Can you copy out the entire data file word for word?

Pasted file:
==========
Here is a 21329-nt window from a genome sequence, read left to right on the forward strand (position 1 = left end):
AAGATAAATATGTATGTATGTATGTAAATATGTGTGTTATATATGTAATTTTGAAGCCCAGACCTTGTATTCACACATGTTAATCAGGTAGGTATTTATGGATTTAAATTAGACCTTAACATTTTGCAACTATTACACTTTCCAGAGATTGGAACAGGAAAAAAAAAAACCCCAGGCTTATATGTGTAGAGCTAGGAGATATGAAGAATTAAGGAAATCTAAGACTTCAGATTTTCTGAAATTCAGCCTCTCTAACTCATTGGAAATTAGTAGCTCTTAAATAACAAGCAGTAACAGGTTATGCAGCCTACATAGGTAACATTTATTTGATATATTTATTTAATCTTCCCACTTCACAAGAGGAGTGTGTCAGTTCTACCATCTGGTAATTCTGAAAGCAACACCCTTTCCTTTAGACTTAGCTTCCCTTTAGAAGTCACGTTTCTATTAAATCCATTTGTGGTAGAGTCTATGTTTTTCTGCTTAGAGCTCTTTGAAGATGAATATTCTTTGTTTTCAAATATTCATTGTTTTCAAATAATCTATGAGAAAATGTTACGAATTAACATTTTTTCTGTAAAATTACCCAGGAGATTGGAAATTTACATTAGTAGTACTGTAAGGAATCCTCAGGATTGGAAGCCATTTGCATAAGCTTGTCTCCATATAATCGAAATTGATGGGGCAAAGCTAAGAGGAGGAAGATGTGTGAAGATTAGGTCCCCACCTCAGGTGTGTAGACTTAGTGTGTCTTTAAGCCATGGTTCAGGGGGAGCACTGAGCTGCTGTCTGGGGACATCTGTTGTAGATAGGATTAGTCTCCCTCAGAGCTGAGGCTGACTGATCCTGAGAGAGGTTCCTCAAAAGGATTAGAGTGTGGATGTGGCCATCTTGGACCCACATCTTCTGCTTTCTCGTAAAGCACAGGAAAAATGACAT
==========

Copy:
Here is a 21329-nt window from a genome sequence, read left to right on the forward strand (position 1 = left end):
AAGATAAATATGTATGTATGTATGTAAATATGTGTGTTATATATGTAATTTTGAAGCCCAGACCTTGTATTCACACATGTTAATCAGGTAGGTATTTATGGATTTAAATTAGACCTTAACATTTTGCAACTATTACACTTTCCAGAGATTGGAACAGGAAAAAAAAAAACCCCAGGCTTATATGTGTAGAGCTAGGAGATATGAAGAATTAAGGAAATCTAAGACTTCAGATTTTCTGAAATTCAGCCTCTCTAACTCATTGGAAATTAGTAGCTCTTAAATAACAAGCAGTAACAGGTTATGCAGCCTACATAGGTAACATTTATTTGATATATTTATTTAATCTTCCCACTTCACAAGAGGAGTGTGTCAGTTCTACCATCTGGTAATTCTGAAAGCAACACCCTTTCCTTTAGACTTAGCTTCCCTTTAGAAGTCACGTTTCTATTAAATCCATTTGTGGTAGAGTCTATGTTTTTCTGCTTAGAGCTCTTTGAAGATGAATATTCTTTGTTTTCAAATATTCATTGTTTTCAAATAATCTATGAGAAAATGTTACGAATTAACATTTTTTCTGTAAAATTACCCAGGAGATTGGAAATTTACATTAGTAGTACTGTAAGGAATCCTCAGGATTGGAAGCCATTTGCATAAGCTTGTCTCCATATAATCGAAATTGATGGGGCAAAGCTAAGAGGAGGAAGATGTGTGAAGATTAGGTCCCCACCTCAGGTGTGTAGACTTAGTGTGTCTTTAAGCCATGGTTCAGGGGGAGCACTGAGCTGCTGTCTGGGGACATCTGTTGTAGATAGGATTAGTCTCCCTCAGAGCTGAGGCTGACTGATCCTGAGAGAGGTTCCTCAAAAGGATTAGAGTGTGGATGTGGCCATCTTGGACCCACATCTTCTGCTTTCTCGTAAAGCACAGGAAAAATGACAT